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anticipating trouble, I prepared for a hostile encounter. Near the hut I saw one of the beehive-
shaped ovensinwhich the Indians bake the tanta (bread), andthere Idecided tomake myfor-
tification. I unstrapped the rifle and shotgun from the packhorse, and taking all the ammuni-
tion I had with me I crawled under the oven, ready to make a possible attack as expensive as
possible. The horses were standing nearby and so I waited for things to develop. Time went
on without anything happening, and by degrees I found it difficult to keep awake, and once
or twice I caught myself dozing off, but finally I must have given way to nature, for when I
woke up the first daylight had appeared and I heard the voice of the cacique , who had arrived
withboiled eggs,soupand tanta .Ihadbeenasleep onoldashes,andwhenIcrawled outfrom
under the oven I saw that the horses, which were still saddled, were eating straw somebody
had given them, and when I looked at myself in the small steel mirror I always carried I could
not help smiling, for I was as black as the ace of spades. The cacique felt very sheepish and
sorry for himself, not so much on account of the shaking I had given him as for the 'kick' the
most Indians means a dance and a drunken orgy.
When I had finished my much-needed meal I watered the horses and prepared to continue
to pass, I ordered the cacique to come along with me and act as guide. When my interpreter
his alcalde , as the next man of importance after the chief is called, but he also had something
wrong with his legs. He at once hobbled towards his hut and returned with what appeared to
be his wife, who was to come along and show me the way. When I realised that no man was
willing to come with me, and to prevent making trouble, I started out alone.
I did not know whether I was following the right trail - or not, as the case might be - until,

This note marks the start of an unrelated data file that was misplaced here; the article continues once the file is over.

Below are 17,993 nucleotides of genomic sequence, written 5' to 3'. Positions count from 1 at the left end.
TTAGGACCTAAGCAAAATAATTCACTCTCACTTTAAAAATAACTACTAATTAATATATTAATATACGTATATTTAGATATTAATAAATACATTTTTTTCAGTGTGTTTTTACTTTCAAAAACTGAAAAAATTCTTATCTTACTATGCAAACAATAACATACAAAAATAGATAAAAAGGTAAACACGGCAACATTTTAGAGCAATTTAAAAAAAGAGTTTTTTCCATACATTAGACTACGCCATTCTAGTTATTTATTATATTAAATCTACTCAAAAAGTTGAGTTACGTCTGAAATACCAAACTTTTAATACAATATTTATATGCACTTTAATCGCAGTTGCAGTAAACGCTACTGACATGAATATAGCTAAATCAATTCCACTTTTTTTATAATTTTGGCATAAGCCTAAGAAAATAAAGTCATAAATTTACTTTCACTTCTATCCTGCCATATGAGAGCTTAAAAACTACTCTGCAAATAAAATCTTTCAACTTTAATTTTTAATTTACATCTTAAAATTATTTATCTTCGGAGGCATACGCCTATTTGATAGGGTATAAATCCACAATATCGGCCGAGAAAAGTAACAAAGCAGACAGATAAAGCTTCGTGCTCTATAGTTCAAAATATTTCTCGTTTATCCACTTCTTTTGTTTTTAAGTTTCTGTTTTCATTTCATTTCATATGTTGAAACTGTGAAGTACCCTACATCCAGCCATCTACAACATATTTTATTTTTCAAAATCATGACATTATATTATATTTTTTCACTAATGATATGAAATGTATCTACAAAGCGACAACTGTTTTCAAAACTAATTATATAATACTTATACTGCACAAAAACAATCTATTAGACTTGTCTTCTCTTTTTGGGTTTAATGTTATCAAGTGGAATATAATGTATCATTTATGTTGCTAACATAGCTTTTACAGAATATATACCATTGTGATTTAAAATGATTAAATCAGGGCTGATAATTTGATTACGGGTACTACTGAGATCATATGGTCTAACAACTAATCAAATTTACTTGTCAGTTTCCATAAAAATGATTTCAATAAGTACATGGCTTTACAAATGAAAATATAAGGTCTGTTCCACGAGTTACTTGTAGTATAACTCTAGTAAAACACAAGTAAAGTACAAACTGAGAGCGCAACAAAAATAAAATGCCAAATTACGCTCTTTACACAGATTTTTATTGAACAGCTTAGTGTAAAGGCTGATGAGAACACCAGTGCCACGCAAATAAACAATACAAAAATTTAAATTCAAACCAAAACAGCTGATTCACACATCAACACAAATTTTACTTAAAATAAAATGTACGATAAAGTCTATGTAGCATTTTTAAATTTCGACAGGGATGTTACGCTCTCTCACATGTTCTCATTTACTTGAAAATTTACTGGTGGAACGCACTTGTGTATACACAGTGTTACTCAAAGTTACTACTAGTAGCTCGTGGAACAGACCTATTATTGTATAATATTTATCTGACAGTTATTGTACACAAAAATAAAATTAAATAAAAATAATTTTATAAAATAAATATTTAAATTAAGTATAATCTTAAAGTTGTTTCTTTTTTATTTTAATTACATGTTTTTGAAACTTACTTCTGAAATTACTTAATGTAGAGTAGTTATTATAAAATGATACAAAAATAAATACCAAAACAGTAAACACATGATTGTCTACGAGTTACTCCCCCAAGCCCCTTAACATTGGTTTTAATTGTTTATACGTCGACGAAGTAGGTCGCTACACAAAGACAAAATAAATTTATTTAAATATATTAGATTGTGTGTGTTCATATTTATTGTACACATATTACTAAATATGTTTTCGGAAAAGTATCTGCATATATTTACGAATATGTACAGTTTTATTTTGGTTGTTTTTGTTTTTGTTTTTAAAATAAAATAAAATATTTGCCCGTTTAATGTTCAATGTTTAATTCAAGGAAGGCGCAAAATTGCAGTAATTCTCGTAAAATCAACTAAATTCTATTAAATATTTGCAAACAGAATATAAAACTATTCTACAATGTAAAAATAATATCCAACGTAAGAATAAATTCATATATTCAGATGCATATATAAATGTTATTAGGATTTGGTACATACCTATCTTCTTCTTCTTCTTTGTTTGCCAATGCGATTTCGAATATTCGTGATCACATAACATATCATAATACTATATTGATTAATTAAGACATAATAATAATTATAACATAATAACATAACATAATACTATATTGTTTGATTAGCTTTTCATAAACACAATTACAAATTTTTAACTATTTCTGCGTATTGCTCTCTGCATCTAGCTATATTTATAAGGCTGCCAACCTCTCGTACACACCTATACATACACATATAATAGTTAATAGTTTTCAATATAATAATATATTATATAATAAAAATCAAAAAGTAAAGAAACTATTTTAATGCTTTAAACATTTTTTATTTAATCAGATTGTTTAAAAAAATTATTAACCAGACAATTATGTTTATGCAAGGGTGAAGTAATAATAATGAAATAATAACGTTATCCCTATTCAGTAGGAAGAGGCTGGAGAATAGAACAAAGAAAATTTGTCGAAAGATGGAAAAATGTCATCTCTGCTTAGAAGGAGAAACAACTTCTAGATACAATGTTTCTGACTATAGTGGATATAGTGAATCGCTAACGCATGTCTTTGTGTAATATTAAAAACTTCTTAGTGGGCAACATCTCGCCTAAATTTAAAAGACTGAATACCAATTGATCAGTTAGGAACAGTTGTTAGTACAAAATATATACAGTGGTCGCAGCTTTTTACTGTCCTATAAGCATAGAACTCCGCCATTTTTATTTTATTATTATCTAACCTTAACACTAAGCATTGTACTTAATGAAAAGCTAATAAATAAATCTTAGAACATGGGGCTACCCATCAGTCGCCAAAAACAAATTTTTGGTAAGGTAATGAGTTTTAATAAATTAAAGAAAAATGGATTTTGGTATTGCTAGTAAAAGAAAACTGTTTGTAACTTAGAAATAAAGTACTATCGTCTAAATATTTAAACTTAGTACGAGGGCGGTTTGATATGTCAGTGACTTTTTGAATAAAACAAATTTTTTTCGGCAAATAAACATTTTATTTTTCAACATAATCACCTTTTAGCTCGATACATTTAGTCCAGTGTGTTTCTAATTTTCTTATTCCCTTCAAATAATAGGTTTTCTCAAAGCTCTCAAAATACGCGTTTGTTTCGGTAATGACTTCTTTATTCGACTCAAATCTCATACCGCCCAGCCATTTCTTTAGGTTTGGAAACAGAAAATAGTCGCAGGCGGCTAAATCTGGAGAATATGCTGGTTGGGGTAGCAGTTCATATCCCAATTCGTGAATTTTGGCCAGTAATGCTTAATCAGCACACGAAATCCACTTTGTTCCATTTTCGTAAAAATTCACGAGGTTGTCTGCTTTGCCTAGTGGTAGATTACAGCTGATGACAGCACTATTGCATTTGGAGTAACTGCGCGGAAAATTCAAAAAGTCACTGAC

towards evening, a lagoon came in sight. It was situated on a mesa high up among the moun-
tains and I was certain that this must be the point for which I was looking. All along the edge
of the water were a number of flamingoes and, better still, I noticed many ducks. Although I
had no notion where to get fuel, the prospects of a good meal filled me with joy, so when I
wasnearenoughIfiredacartridge ofduckshot intothemiddle, where thebirdswere thickest.
This may sound very unsporting to many, but then it must be remembered that I was not out
for a day's shooting for pleasure, furthermore I had to be careful with my ammunition, for if
I wasted any I might be left without a single shot, and this perhaps at enormous distance from
where I might be able to get a new supply.
A few moments after I had fired some Indians came running towards me over a hill, and
I half suspected there was going to be trouble, but as they came nearer I heard them shouting
and laughing, and presently one greeted me with a hearty buenas tardes (Spanish for 'good
evening'). The same fellow, who spoke good Spanish, then asked me to do them the favour to
shoot some flamingoes for them, and told me they wanted their feathers to make themselves
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